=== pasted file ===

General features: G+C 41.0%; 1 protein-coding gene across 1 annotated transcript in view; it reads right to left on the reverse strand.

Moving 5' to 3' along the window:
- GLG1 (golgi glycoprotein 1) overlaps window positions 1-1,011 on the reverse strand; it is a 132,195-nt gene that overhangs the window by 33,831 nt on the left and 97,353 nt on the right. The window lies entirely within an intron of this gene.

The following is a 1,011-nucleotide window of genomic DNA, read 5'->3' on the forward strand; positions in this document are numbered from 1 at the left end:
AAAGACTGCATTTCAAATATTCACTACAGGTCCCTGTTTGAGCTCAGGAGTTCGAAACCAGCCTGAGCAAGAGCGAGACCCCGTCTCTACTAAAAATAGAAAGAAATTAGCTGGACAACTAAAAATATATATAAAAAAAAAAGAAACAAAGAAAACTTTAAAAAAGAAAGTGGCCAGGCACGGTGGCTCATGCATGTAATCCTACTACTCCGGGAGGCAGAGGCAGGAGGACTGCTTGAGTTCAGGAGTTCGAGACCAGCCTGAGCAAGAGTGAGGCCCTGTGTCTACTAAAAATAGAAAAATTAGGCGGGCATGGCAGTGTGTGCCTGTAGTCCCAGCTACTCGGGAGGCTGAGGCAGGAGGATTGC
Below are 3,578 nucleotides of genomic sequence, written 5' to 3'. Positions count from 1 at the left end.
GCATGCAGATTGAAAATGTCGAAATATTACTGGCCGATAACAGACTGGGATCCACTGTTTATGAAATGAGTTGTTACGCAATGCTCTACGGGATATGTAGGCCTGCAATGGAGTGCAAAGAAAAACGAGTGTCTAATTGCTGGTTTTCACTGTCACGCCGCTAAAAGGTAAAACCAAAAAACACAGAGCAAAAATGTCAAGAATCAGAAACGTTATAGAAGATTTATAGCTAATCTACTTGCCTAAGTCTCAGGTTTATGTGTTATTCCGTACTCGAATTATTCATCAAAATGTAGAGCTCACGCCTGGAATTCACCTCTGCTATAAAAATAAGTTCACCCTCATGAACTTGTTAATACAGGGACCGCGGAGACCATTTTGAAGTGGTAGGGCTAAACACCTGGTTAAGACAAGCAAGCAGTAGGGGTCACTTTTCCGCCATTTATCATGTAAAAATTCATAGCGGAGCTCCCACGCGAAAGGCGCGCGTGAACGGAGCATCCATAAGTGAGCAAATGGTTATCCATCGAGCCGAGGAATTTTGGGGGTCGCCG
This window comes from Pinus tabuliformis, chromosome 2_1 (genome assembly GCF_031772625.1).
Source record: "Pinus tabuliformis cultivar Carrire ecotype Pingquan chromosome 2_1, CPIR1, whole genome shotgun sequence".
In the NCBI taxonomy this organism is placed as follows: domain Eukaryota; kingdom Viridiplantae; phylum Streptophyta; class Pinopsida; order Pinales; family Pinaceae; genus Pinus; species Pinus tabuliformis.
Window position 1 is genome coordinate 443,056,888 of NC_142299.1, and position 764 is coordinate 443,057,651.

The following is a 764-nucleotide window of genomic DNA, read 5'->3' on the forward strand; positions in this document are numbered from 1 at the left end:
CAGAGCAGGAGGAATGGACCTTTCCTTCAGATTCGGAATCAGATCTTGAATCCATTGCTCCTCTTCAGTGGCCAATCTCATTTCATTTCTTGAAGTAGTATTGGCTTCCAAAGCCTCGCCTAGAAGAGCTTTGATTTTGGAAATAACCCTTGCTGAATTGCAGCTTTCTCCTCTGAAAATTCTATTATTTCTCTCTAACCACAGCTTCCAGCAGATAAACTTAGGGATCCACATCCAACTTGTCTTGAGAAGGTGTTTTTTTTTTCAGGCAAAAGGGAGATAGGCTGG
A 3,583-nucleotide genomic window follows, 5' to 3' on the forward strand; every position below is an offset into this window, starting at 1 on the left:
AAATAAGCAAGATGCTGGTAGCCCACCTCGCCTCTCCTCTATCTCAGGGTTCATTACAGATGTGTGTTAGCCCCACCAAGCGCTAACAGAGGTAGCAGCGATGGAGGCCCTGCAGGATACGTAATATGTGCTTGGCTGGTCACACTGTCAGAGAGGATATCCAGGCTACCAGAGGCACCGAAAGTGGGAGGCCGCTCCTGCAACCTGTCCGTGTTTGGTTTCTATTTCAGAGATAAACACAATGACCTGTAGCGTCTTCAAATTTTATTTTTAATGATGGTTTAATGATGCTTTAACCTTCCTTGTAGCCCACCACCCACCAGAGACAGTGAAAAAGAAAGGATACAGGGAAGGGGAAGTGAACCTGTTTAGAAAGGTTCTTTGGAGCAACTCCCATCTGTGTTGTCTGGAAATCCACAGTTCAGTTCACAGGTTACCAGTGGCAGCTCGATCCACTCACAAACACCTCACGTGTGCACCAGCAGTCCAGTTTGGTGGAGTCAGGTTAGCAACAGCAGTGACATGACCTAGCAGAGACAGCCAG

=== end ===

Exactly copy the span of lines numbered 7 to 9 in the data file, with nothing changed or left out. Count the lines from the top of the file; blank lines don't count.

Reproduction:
GCATGCAGATTGAAAATGTCGAAATATTACTGGCCGATAACAGACTGGGATCCACTGTTTATGAAATGAGTTGTTACGCAATGCTCTACGGGATATGTAGGCCTGCAATGGAGTGCAAAGAAAAACGAGTGTCTAATTGCTGGTTTTCACTGTCACGCCGCTAAAAGGTAAAACCAAAAAACACAGAGCAAAAATGTCAAGAATCAGAAACGTTATAGAAGATTTATAGCTAATCTACTTGCCTAAGTCTCAGGTTTATGTGTTATTCCGTACTCGAATTATTCATCAAAATGTAGAGCTCACGCCTGGAATTCACCTCTGCTATAAAAATAAGTTCACCCTCATGAACTTGTTAATACAGGGACCGCGGAGACCATTTTGAAGTGGTAGGGCTAAACACCTGGTTAAGACAAGCAAGCAGTAGGGGTCACTTTTCCGCCATTTATCATGTAAAAATTCATAGCGGAGCTCCCACGCGAAAGGCGCGCGTGAACGGAGCATCCATAAGTGAGCAAATGGTTATCCATCGAGCCGAGGAATTTTGGGGGTCGCCG
This window comes from Pinus tabuliformis, chromosome 2_1 (genome assembly GCF_031772625.1).
Source record: "Pinus tabuliformis cultivar Carrire ecotype Pingquan chromosome 2_1, CPIR1, whole genome shotgun sequence".